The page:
INBEE PARK:  Yeah.  I talked with So Young a little bit about who's going to be on the team and who do we want on the team.  It's not we decide the team, but obviously the best four players in the top get to be on the team.
And yeah, I'm really looking forward to playing in International Crown because we never had something like this before, yeah, it's like a totally different format to stroke play.  It's match play.  Anything can happen.
We actually kind of ‑‑ So Young and I were talking about if this was stroke play, I think we would have had more chance, but since it's match play, so you just don't know what's going to happen.  So you just gotta be a little bit lucky and we gotta play very, very good.
So yeah, we're trying to get ourselves ready.  And yeah, we're already really excited, and this week at Kia the last spot is up for grabs, so yeah, hopefully we will play good and have some fun in the final round.  I'm just glad that I'm not in that position to get on the team.

THE MODERATOR:  Talk about you guys and your chemistry.  A lot of you are friends.  I know you're very close with So Young.  You guys are more ‑‑ you call yourselves the silent assassins.  You guys are very calm‑demeanored people.  You guys are going to have to make decisions.  Have you guys talked about that?  You have a little bit of seniority being No. 1, I guess, but stepping up into that leader position, have you thought of that?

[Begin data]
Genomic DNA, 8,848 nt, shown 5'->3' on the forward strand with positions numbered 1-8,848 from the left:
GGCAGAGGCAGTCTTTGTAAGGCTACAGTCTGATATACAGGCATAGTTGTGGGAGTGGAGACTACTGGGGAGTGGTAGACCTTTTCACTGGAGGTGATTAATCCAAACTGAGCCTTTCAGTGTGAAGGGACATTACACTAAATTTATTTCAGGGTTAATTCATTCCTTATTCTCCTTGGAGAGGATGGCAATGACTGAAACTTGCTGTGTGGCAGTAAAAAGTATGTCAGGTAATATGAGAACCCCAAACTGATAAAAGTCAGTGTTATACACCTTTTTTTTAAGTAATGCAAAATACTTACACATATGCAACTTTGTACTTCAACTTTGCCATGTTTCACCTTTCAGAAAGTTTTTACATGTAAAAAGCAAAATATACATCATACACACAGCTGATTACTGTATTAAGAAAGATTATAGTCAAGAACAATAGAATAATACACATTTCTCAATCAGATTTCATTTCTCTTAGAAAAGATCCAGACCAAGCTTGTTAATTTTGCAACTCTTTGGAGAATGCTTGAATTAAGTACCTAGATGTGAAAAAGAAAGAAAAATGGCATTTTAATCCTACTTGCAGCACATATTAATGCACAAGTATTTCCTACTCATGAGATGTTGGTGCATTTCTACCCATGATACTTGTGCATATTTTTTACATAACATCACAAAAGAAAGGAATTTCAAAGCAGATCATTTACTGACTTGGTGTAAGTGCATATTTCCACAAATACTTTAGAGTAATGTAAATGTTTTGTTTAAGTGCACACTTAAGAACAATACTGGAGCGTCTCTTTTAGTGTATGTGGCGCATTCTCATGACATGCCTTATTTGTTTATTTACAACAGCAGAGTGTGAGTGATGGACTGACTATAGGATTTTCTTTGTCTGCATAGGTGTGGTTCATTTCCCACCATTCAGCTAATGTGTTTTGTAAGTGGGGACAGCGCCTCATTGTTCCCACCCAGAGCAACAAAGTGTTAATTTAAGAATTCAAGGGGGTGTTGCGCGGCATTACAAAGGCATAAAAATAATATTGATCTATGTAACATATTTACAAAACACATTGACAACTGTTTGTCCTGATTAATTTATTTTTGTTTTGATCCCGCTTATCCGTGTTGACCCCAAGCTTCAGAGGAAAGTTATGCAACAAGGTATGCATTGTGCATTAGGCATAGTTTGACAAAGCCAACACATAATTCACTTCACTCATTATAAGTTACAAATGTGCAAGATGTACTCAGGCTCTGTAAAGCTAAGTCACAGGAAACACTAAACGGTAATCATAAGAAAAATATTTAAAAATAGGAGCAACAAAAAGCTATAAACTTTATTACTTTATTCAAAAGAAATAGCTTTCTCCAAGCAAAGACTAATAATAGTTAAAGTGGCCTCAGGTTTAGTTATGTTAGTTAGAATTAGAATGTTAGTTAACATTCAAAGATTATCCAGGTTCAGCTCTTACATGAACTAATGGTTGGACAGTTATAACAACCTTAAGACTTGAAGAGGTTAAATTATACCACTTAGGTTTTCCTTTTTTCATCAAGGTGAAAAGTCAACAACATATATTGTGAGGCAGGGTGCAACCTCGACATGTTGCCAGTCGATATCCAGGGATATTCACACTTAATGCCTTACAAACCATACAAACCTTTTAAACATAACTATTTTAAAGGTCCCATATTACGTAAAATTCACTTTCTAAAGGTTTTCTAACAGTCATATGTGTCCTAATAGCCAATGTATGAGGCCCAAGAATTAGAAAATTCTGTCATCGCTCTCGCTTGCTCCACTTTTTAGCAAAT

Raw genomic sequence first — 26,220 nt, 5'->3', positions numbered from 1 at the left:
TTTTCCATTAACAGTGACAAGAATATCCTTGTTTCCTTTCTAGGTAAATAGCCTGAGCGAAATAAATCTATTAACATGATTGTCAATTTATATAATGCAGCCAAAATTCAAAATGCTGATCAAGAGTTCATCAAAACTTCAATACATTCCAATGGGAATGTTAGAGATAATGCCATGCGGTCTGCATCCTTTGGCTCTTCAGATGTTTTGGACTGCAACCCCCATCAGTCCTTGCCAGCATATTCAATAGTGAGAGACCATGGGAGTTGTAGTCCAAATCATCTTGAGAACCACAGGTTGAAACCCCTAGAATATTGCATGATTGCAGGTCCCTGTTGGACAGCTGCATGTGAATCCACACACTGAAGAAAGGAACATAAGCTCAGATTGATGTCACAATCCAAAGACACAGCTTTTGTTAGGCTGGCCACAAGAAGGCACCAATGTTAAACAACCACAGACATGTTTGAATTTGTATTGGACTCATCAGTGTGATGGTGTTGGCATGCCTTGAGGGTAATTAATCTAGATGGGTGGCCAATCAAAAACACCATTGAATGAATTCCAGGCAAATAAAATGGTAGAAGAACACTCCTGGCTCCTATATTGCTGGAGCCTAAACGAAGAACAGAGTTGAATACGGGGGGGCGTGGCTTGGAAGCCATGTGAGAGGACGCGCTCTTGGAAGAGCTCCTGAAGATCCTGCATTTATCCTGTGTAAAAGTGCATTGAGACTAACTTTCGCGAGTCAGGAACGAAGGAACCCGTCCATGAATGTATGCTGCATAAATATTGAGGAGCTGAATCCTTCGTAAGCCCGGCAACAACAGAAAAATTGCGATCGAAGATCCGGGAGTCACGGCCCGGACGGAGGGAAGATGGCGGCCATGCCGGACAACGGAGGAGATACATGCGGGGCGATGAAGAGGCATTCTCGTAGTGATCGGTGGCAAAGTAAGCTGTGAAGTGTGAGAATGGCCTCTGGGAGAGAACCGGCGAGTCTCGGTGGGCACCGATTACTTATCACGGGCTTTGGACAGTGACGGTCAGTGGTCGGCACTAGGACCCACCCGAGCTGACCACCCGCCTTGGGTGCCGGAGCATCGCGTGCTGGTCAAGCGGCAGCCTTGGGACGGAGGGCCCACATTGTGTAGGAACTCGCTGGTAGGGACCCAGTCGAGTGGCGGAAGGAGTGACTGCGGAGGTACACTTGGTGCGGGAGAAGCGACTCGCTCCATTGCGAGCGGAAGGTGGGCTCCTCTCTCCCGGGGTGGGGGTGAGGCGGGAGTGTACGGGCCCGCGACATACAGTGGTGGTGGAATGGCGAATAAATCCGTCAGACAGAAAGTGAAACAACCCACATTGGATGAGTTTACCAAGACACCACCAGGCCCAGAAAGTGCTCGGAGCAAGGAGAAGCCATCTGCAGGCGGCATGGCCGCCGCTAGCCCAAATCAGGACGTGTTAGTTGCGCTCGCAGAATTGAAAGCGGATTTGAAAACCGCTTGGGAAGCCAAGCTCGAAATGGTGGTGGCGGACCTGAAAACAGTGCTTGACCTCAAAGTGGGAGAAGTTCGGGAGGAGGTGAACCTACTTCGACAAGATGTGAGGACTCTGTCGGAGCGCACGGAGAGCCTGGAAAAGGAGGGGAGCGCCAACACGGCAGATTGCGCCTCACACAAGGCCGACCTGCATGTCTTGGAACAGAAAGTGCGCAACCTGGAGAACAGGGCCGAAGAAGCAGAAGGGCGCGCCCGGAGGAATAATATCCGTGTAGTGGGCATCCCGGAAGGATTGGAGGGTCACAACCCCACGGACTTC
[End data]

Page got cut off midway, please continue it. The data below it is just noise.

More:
INBEE PARK:  No.  In Korean culture, Asian culture, we always have to play the role, and it looks like I'm probably one of the oldest in the group because we have the young Korean players.
So I don't know.  I mean I don't need to be a leader.  But I think the four of us are good friends, so we can build some kind of good relationship with each other, and I think we can build a good team.           

THE MODERATOR:  Any other questions for Inbee?  All right, well, thank you for coming in.  Best of luck this week.


An Interview With: STACY LEWIS